How to Find and Hire the Right Web Designer

May 21, 2022// Category: Digital Marketing // Author: Omari Valentine

Shaking Hands At Interview Meeting

Everybody wants to develop a partnership with the right agency or web designer. That person can come through when you need to pivot or make a change. A good web designer is proactive: They alert you when things are not working, and make suggestions to get your website ranked higher. Having that person can be a huge component to the success of a small business, particularly when you’re just getting started.

Losing a designer due to a career change or other circumstances can lead to anxiety and then the whole cycle starts over.

The problem is the process of finding “the one” can be like having a second job until you find the right fit. And unfortunately, many situations end in disappointment.

There are a few things you can do that can make the process a lot smoother, so that your next hire can be a partnership that lasts.

Set the Right Expectations

Setting expectations too high or too low can be an issue.  Occasionally, I will speak to a prospect who tells me they only want to hire a web designer that has built websites in a niche industry. Invariably, the person I speak to has a very old and outdated website. Clearly, it’s not a priority for them.

If you narrow the field too much, you’ll find it difficult to find anyone who matches your criteria.

There are reasons why it may be reasonable to find a designer who has experience in your industry. This is particularly if marketing in your industry tends to be somewhat unique, or there are some specific requirements that they need to be aware of (e.g. the medical field). But for consultant websites, this should not be something a generalist could not pick up.

You also want to be cautious of setting expectations too low.  That leads us to tip #2.

Website Requirements

Creating a requirements list can be a challenge if this is your first go-around.

The thing to remember is that your estimate will only be as accurate as your requirements are. It can help if you figure out exactly what kind of website you’re looking for.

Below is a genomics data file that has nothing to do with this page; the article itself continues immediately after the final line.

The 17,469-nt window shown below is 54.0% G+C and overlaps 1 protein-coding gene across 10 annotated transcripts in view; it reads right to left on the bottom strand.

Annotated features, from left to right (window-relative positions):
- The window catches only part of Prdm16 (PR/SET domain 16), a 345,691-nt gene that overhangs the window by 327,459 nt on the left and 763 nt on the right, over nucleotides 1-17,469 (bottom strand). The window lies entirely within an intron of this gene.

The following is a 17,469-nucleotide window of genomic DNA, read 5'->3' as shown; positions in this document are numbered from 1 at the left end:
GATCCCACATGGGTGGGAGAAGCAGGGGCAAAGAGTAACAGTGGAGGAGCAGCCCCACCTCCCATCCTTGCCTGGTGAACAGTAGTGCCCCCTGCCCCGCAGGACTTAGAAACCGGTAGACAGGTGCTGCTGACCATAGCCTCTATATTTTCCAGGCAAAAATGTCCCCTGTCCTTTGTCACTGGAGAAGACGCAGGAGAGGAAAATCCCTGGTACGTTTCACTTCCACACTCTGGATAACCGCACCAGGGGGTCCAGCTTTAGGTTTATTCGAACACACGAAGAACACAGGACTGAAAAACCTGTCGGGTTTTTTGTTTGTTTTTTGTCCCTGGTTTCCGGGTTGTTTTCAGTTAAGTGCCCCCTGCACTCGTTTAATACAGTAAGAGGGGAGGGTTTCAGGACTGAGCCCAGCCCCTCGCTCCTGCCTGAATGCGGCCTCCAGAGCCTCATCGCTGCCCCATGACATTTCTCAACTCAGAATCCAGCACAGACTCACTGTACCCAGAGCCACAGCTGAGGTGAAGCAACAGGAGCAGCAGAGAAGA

Here are some ideas that can help:

  • Google competitor websites in your industry to get a sense of what you like
  • Outline the content that you think you want on the website
  • Think about where you will be communicating with customers and how that will integrate with the site
  • Gather some branding materials (print or web) that could be useful in determining your stylistic direction

Buy Once, Cry Once

Just looking for a web designer who fits your budget is asking for having to redesign your site in a year or two. The time lost is certainly going to cost you more than the extra amount you spend getting it right the first time.

In other words, “buy once, cry once”.

Expect a basic professional website to cost in the general range of $2-3,000, and also expect to spend another $500-1000 or a year in upkeep, depending on how much you use the website.

This should fold right into your normal marketing spend, including brand marketing, digital and print ad campaigns, and a variety of other activities to get more traffic and sales.

Having the budget figured out takes the money discussion off the table. When you talk to a designer, make sure you clearly define your requirements and make sure they can meet your budget.

“I know a guy”

Networking is the main way that small businesses make their connections. This should be no different in the arena of finding a great designer or web agency.

Tap your local networking group and see if they have any recommendations. If that fails, you can always try a networking website like Alignable to find great designers in your local area.

If you want to try out marketplaces, that may work as well, but be aware that you may not be getting vetted professionals, so the risk is a little higher.

Ask the Right Questions

This is a bit more subjective. It may be difficult to tell the quality of the designer by simply looking at his/her portfolio.

For one, the designer’s work is always part of a collaborative effort.

The things you really need to know are things such as:

  • Can you review the design before they start developing?
  • How many rounds of feedback do you get?
  • Will they give you creative feedback or just execute exactly what you say?
  • Will they work with you after the website is completed?
  • Do they make any recommendations regarding SEO or website marketing?

I would recommend for starting and early businesses work with web designers and agencies that do a bit more hand-holding to get you through the early phases of website launch.

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